Any Church Can Be a Welcoming Church

CTA - Christ to All /Mar. 24, 2020
Any Church Can Be a Welcoming Church

By Kristin Schultz

There are endless articles and books about why your church and ministry should be welcoming to visitors—especially at popular holidays like Christmas and Easter. You have probably been to churches that are not particularly welcoming or friendly, and you know how awkward that feels. No matter the size of your church or your budget, any church can warmly welcome visitors, make them feel at home, and share the good news of Jesus with them this Easter.

  1. Keep up curb appeal. Make sure the property that passersby see from the road is kept up. Cut the grass and get rid of weeds. Plant annuals or perennials for a nice splash of color. Fix peeling paint on the building or windows. Replace broken or burned out lightbulbs.
  2. Make parking a pleasure. Make sure the entrance and exits to your property are clearly marked. Keep your blacktop in tip-top shape and keep parking lines clearly marked. Consider designated visitor parking spots and consider removing “reserved for pastor” parking spots.
  3. Clearly mark building entrances. If you have a backdoor or other side entrance, post signs that point visitors to main areas.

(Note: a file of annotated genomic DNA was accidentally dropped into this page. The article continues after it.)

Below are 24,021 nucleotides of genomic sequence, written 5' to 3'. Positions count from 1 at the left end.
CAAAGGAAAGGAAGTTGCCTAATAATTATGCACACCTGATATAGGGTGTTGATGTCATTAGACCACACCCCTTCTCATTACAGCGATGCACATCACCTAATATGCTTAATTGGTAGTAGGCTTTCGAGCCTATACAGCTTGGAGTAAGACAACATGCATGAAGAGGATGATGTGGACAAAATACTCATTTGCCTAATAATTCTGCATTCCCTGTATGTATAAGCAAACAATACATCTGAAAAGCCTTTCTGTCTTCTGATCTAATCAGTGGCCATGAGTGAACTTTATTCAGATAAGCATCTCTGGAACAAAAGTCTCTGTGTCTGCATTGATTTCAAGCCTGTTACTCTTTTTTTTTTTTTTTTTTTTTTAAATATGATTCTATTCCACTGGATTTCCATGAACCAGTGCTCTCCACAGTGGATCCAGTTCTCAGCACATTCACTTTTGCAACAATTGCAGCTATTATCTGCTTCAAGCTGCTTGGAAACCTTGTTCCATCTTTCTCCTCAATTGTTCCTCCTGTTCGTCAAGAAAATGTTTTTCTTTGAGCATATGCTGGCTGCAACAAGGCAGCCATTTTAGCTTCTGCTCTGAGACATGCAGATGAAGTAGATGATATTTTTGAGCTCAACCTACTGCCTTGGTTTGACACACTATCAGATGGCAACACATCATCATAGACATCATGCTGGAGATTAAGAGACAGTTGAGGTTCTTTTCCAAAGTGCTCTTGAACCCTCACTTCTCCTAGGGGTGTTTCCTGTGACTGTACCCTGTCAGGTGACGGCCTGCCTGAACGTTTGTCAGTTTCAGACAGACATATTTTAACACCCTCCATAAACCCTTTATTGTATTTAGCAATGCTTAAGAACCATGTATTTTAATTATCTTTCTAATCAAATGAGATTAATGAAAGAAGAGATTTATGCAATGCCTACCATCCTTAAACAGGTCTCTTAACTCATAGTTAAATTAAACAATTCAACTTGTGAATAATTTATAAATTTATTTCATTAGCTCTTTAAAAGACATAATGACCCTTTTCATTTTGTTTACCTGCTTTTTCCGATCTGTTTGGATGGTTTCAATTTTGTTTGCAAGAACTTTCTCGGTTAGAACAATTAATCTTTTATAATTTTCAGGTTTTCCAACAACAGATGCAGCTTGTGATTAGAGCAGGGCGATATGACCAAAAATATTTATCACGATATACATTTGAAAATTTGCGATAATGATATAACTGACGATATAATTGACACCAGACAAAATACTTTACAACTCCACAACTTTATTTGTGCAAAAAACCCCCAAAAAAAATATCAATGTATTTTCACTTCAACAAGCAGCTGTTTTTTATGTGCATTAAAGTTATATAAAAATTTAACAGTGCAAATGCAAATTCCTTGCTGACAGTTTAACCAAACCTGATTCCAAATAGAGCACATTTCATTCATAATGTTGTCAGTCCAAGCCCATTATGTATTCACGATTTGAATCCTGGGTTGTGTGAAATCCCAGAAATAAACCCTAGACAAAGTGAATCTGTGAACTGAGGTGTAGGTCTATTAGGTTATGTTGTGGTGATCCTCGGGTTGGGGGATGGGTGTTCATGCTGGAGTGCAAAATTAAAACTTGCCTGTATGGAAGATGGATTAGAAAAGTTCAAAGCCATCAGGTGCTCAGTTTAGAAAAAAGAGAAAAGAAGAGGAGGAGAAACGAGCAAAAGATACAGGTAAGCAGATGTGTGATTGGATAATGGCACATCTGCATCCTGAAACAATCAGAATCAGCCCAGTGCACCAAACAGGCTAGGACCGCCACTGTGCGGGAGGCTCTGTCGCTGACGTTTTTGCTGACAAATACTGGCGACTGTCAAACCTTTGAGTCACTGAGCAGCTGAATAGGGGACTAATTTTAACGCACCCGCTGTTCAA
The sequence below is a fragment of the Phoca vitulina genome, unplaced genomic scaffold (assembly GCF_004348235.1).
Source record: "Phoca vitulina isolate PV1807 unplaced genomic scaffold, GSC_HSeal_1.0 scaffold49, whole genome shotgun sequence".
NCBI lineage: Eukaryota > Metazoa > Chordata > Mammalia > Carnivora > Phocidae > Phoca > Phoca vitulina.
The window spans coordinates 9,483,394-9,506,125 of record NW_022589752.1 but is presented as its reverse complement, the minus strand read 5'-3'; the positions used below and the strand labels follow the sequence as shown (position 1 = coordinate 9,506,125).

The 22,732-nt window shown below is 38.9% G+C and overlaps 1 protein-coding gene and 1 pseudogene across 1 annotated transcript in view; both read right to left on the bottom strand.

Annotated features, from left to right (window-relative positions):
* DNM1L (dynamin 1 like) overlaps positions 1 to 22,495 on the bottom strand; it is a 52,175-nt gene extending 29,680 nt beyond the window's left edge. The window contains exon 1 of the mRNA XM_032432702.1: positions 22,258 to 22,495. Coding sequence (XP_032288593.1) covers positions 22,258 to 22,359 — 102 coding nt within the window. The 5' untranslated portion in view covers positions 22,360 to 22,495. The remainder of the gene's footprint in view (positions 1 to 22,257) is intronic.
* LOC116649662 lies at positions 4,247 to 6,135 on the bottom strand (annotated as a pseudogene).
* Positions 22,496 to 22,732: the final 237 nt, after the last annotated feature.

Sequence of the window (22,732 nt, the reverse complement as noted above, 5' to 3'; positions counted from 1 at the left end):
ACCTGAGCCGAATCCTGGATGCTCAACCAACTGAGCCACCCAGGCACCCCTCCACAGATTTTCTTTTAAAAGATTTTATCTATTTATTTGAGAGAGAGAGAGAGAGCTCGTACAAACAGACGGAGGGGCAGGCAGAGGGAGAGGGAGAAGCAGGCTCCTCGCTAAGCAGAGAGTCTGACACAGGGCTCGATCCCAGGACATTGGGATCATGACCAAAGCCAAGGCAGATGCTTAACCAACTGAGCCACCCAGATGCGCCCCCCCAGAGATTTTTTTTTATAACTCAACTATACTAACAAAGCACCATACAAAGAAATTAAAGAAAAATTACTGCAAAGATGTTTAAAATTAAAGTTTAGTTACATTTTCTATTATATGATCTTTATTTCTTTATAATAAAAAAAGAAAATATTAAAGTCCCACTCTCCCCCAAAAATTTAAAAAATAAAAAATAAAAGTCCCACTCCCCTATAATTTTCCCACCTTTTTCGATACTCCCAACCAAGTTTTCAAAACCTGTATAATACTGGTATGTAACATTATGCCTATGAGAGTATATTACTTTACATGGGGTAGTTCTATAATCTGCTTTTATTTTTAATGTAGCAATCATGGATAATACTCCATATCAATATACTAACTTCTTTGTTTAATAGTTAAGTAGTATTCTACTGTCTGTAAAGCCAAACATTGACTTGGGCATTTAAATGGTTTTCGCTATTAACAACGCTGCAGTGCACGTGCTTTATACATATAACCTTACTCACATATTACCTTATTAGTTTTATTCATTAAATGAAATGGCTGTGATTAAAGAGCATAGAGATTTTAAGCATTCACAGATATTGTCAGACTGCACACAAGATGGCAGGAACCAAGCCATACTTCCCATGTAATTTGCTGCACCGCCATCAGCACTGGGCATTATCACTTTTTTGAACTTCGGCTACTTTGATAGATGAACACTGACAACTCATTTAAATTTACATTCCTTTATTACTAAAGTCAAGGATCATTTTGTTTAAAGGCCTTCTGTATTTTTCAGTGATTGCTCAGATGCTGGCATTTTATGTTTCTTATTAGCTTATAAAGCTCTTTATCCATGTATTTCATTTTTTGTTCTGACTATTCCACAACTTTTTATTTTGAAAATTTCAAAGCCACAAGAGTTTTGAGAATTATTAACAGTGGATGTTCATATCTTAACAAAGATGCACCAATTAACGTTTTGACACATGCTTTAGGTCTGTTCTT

4. Be sincere. Ask people to be greeters, but only if they want to serve in that way and are good at it! Greeters should welcome visitors and regular attendees with the same enthusiasm, warmth and sincerity, and be ready to point people to important places like the sanctuary, restrooms, the coatracks, and Sunday school rooms. If possible, have people escort visitors to the right places.
  5. Make it obvious. If your facility is a bit of a maze or even if it isn’t, make sure essential locations like bathrooms or the fellowship hall are clearly marked.
  6. Give permission to not know. Encourage all church members to greet people they don’t recognize. That can be awkward but suggest people open the conversation with, “I don’t think we’ve met before . . .”
  7. Accept anonymity. Not every visitor wants to be publicly recognized. Do not ask new people or first-time visitors to stand up during the service to be recognized.
  8. Make it easy. Let people know how to follow along with the service—on screens, in a printed bulletin or program, or in a hymnal. Make practical announcements part of your opening welcome.
  9. Give them more. Write and print additional literature about your church and ministries that newcomers can take with them when they leave. Personally hand them the information or make sure it is prominently displayed.
  10. Follow up. Call, text, or email visitors the week after Easter. To do this, you’ll need to make sure you have an easy and non-intrusive way to get the information like an attendance sheet or card. Reach out and tell the visitors you are thankful they came, and you are interested in what they thought of their experience. Offer to answer any questions they have.

How are you preparing your church for Easter visitors?

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Editor’s note:

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